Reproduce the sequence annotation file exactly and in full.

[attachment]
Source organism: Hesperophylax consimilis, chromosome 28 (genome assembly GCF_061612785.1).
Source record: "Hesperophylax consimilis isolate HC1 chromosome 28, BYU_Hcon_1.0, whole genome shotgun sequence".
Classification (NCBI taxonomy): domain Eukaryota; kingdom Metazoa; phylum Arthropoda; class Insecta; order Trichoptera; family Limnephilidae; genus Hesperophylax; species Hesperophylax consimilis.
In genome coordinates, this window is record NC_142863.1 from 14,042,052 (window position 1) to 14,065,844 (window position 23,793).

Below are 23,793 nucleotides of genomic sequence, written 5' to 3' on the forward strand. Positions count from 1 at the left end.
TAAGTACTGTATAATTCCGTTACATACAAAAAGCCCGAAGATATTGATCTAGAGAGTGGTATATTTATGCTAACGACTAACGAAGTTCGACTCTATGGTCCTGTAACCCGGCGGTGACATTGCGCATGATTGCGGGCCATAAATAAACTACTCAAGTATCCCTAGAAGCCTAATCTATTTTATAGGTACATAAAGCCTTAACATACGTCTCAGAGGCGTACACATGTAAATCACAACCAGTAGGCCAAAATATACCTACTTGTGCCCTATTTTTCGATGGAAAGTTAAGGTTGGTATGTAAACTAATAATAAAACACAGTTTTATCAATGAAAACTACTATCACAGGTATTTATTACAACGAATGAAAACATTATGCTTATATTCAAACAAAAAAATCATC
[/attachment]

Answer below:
Source organism: Hesperophylax consimilis, chromosome 28 (genome assembly GCF_061612785.1).
Source record: "Hesperophylax consimilis isolate HC1 chromosome 28, BYU_Hcon_1.0, whole genome shotgun sequence".
Classification (NCBI taxonomy): domain Eukaryota; kingdom Metazoa; phylum Arthropoda; class Insecta; order Trichoptera; family Limnephilidae; genus Hesperophylax; species Hesperophylax consimilis.
In genome coordinates, this window is record NC_142863.1 from 14,042,052 (window position 1) to 14,065,844 (window position 23,793).

Below are 23,793 nucleotides of genomic sequence, written 5' to 3' on the forward strand. Positions count from 1 at the left end.
TAAGTACTGTATAATTCCGTTACATACAAAAAGCCCGAAGATATTGATCTAGAGAGTGGTATATTTATGCTAACGACTAACGAAGTTCGACTCTATGGTCCTGTAACCCGGCGGTGACATTGCGCATGATTGCGGGCCATAAATAAACTACTCAAGTATCCCTAGAAGCCTAATCTATTTTATAGGTACATAAAGCCTTAACATACGTCTCAGAGGCGTACACATGTAAATCACAACCAGTAGGCCAAAATATACCTACTTGTGCCCTATTTTTCGATGGAAAGTTAAGGTTGGTATGTAAACTAATAATAAAACACAGTTTTATCAATGAAAACTACTATCACAGGTATTTATTACAACGAATGAAAACATTATGCTTATATTCAAACAAAAAAATCATC